How 2LDK came about is, you have director Yukihiko Tsutsumi sitting down with Ryuhei Kitamura sometime in 2002. And these guys, they like film, they certainly like each other. So the idea comes up maybe they should work together. Tsutsumi tells the story over and over, how neither of them are drinkers, how the restaurant they chose was perfect for their decision. While the world got sloshed, they set the rules for the Duel Project:
– 60 minutes long, 2 films, no R-18 rating.
– One set each. No one is allowed to leave.
– Two actors, both male, or both female.
– Both films must operate on the same budget.
– Both films must contain ‘mysterious’ similarities.
– Whoever attracts the least amount of business loses.
– Whoever attracts a higher TV audience wins a special award.
– Any director who makes a profit may receive a bonus.
– No complaints if we just do one movie together.
The result is a lovely mess. Kitamura went off to create Aragami, a blazing long old-school swordfight of a film. As for Tsutsumi, well – both directors agree he got the better end of the deal. The premise: two young model-actresses (Lana and Nozomi, played by Maho Nonami and Eiko Koike), both working for the same talent agency, come to lethal blows one terrible night over an upcoming role. The battleground: a “two-bedroom one-living dining kitchen” in central Tokyo. It’s a rather up-scale place; we learn quickly that the girls are guests, that the owner is away on some business or another. There is a “half-character” parrot overseeing the atrium. There are swords and sharp corners all about. There are eggs and chainsaws and fountains and electrical hazards. You can imagine.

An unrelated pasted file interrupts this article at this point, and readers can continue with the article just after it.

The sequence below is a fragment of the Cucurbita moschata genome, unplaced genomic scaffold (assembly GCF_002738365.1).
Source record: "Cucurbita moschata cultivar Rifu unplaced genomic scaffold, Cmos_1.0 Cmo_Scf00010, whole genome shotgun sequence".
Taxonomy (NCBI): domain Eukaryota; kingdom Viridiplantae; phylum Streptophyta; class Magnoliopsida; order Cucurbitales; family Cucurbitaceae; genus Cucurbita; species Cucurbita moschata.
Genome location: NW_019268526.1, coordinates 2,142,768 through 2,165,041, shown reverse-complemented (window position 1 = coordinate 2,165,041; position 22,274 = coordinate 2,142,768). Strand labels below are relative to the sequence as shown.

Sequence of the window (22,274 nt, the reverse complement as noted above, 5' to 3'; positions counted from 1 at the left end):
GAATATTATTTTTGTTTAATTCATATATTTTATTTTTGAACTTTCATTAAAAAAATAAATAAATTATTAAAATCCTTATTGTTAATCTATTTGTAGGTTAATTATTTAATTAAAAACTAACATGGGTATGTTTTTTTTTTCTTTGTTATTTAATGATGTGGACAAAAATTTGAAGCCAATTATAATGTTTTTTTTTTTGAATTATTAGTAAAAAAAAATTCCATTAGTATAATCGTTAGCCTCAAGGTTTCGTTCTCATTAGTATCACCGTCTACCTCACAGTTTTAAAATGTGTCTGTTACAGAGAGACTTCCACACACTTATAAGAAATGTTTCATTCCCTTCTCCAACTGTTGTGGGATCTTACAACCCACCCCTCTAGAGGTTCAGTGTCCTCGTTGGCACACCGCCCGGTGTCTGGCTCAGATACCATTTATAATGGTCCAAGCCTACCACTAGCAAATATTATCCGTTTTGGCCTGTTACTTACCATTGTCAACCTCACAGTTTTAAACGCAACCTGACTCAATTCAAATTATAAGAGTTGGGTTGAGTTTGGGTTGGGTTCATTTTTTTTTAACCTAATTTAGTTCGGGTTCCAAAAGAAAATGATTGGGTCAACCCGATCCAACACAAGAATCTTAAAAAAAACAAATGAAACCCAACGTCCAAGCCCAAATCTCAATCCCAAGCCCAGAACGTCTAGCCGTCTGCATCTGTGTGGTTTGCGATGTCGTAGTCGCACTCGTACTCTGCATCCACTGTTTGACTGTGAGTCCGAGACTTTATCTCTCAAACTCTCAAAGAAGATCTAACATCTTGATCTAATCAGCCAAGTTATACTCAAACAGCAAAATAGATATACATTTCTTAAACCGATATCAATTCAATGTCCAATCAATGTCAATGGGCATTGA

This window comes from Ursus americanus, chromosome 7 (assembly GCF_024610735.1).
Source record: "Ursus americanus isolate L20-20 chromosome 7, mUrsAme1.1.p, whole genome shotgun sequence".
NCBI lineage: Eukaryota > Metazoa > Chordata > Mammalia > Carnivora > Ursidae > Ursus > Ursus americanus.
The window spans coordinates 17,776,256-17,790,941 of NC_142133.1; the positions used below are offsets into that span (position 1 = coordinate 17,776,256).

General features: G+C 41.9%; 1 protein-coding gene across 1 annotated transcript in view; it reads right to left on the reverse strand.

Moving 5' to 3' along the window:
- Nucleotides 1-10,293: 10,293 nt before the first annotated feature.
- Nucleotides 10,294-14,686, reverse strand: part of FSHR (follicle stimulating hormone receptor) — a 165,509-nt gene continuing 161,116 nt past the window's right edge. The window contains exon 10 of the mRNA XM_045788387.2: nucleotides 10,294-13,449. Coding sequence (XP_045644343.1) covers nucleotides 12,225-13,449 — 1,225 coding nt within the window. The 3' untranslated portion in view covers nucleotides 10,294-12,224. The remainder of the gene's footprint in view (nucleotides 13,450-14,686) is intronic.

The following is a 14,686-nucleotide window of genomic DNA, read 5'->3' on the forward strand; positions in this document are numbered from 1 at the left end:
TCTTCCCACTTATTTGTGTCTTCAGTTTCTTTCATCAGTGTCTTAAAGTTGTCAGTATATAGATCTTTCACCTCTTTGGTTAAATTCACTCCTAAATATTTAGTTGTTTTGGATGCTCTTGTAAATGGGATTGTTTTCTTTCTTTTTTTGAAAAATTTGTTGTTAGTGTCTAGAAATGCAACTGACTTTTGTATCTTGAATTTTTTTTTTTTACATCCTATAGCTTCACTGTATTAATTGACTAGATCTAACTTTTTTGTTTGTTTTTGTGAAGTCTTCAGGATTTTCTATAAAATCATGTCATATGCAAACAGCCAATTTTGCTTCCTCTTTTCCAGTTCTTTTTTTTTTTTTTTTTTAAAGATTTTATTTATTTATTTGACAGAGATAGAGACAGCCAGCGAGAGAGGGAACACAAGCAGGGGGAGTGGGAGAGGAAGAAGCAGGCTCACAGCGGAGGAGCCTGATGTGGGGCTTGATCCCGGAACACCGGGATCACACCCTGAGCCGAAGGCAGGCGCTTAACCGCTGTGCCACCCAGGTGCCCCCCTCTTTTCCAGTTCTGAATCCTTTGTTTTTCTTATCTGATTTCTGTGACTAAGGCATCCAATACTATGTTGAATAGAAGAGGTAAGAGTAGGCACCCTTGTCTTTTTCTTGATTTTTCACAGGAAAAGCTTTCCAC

Watching these girls brawl is far more fun than it ought to be. This is a movie you can’t help but tell your friends about, even if you don’t find much in the story. For enthusiasts, it’s easy to recommend: the way you watch, say, Suicide Circle for its moments, you watch 2LDK for the duration. Entertaining and digestible, it’s short enough – and surprisingly cute enough – to merit repeat viewings, in mixed company, even in the same night. And it’s likely to hold attention.
But does all this make the movie good? Well… it depends. How much you value any portion of 2LDK may bank on how much you know, or care to know, about its origin. To me, 2LDK needs the backstory to be what it is. To some, take away the ladder and what you’ve got is really not a lot apart from so much obvious dialogue and popcorn violence. TLA Releasing seems to have understood this in putting the DVD together. If you find that at 70 minutes the movie doesn’t qualify, then the hour-plus of featurettes and interviews are very welcome, and perhaps a little bit necessary. It certainly helps the purchase. It also results in a good deal more insight and background than I’ve been able to include here.
And then: 2LDK is alone in distribution (in North America), while an Aragami/2LDK box set has been available in Japan since January. Who made this decision? Tsutsumi’s half certainly isn’t lost without its pair, but especially under the Dual Project heading, it look a bit lonely, if not silly, on the shelf. What makes it so acceptable is knowing that “silly” is the heart of the thing.
Translation notes: Shohei Ikeda